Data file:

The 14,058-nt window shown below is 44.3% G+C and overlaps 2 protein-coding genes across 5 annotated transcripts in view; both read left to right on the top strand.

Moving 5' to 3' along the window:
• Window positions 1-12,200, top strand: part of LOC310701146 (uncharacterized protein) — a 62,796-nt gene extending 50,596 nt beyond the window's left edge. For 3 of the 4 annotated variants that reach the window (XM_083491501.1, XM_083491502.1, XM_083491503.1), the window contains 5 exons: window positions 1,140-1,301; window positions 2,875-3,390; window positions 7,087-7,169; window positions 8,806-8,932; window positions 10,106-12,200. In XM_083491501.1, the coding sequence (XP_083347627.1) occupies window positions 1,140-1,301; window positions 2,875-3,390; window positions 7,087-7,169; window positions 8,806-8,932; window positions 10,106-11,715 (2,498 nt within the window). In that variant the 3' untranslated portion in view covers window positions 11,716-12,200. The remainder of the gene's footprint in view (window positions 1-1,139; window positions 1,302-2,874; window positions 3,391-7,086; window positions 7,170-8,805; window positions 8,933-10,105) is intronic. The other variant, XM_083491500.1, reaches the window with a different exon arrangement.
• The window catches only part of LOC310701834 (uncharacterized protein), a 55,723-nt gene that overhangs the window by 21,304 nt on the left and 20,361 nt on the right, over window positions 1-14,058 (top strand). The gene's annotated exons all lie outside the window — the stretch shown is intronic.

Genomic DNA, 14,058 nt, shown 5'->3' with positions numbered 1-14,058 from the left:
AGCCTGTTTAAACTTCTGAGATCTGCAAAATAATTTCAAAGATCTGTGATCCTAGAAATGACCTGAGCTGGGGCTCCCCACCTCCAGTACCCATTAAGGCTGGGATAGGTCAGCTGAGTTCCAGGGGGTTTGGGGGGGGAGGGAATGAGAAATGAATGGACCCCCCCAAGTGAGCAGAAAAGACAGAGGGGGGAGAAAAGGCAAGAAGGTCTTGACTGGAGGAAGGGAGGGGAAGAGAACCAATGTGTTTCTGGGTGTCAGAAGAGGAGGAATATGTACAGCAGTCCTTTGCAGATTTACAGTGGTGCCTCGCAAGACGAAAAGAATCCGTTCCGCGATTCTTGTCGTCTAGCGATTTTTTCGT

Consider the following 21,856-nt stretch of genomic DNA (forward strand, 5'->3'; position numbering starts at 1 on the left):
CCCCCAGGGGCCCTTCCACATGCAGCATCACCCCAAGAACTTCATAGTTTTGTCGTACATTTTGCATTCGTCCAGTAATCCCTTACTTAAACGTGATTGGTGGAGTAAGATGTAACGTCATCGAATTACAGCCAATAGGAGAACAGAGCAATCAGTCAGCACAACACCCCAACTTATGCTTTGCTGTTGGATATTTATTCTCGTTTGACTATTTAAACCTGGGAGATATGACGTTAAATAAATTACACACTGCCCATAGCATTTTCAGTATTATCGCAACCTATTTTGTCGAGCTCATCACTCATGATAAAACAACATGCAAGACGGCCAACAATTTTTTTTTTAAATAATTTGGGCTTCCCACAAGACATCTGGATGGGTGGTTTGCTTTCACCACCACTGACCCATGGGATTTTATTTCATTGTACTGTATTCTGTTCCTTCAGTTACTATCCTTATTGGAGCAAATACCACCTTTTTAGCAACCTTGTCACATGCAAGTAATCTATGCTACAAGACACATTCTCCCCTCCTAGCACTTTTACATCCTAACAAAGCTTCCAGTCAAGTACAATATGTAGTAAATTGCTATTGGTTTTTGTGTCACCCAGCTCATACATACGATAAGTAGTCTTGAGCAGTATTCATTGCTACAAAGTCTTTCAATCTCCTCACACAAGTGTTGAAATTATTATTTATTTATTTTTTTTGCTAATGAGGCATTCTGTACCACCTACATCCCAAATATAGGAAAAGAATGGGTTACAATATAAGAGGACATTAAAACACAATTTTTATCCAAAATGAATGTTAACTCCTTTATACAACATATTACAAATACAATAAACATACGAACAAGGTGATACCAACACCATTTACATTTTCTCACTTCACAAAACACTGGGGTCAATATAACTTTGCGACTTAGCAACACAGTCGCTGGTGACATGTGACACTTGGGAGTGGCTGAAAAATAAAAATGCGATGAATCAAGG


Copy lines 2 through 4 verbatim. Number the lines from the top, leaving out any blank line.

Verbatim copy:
Moving 5' to 3' along the window:
• Window positions 1-12,200, top strand: part of LOC310701146 (uncharacterized protein) — a 62,796-nt gene extending 50,596 nt beyond the window's left edge. For 3 of the 4 annotated variants that reach the window (XM_083491501.1, XM_083491502.1, XM_083491503.1), the window contains 5 exons: window positions 1,140-1,301; window positions 2,875-3,390; window positions 7,087-7,169; window positions 8,806-8,932; window positions 10,106-12,200. In XM_083491501.1, the coding sequence (XP_083347627.1) occupies window positions 1,140-1,301; window positions 2,875-3,390; window positions 7,087-7,169; window positions 8,806-8,932; window positions 10,106-11,715 (2,498 nt within the window). In that variant the 3' untranslated portion in view covers window positions 11,716-12,200. The remainder of the gene's footprint in view (window positions 1-1,139; window positions 1,302-2,874; window positions 3,391-7,086; window positions 7,170-8,805; window positions 8,933-10,105) is intronic. The other variant, XM_083491500.1, reaches the window with a different exon arrangement.
• The window catches only part of LOC310701834 (uncharacterized protein), a 55,723-nt gene that overhangs the window by 21,304 nt on the left and 20,361 nt on the right, over window positions 1-14,058 (top strand). The gene's annotated exons all lie outside the window — the stretch shown is intronic.